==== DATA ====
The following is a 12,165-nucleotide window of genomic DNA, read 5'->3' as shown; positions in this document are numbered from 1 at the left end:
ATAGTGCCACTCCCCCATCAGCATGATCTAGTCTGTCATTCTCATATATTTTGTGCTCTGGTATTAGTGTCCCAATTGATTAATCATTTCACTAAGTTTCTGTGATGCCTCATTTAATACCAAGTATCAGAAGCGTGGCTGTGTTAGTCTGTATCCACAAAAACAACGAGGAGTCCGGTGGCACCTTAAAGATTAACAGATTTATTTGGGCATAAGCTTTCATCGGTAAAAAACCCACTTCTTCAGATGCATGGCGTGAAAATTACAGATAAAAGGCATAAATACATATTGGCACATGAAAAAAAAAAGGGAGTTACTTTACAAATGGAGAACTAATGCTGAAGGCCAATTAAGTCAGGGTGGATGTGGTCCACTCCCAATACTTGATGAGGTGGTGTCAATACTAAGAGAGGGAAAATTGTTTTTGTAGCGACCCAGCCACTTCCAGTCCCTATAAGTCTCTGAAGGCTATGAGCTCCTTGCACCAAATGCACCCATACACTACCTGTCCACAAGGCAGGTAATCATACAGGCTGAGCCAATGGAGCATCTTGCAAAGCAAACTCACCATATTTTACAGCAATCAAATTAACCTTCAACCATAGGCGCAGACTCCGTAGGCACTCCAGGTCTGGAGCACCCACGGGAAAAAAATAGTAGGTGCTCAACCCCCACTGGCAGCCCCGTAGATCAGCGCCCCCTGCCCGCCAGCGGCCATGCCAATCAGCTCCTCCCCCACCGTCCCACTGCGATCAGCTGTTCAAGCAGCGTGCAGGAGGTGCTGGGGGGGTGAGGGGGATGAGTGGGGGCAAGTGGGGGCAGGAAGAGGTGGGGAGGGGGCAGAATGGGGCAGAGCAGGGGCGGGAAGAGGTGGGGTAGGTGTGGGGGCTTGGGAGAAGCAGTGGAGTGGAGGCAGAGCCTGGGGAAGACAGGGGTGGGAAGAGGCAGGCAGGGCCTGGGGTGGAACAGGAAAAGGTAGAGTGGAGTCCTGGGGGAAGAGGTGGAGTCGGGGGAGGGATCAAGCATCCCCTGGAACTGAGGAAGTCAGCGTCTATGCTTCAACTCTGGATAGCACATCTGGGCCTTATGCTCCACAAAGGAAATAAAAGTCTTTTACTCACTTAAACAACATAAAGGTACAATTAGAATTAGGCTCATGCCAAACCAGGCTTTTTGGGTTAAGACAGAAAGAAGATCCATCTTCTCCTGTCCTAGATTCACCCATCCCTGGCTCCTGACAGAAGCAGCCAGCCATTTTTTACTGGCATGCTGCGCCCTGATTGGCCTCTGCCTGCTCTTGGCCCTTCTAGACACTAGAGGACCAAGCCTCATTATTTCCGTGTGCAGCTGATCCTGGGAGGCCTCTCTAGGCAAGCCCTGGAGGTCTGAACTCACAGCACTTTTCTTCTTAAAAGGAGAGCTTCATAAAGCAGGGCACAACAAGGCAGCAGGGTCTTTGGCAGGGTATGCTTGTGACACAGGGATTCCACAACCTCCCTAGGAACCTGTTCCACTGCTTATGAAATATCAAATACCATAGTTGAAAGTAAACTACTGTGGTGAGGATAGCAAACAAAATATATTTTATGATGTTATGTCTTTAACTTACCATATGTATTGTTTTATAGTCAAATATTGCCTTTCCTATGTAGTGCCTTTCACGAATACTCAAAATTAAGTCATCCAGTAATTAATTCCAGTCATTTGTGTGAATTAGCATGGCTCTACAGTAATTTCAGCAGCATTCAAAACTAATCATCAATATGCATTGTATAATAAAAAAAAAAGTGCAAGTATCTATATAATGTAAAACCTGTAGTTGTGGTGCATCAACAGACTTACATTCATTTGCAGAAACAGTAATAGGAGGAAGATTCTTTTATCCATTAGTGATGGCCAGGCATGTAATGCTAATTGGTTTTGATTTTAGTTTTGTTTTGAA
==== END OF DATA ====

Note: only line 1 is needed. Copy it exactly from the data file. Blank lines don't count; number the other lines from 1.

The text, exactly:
The following is a 12,165-nucleotide window of genomic DNA, read 5'->3' as shown; positions in this document are numbered from 1 at the left end: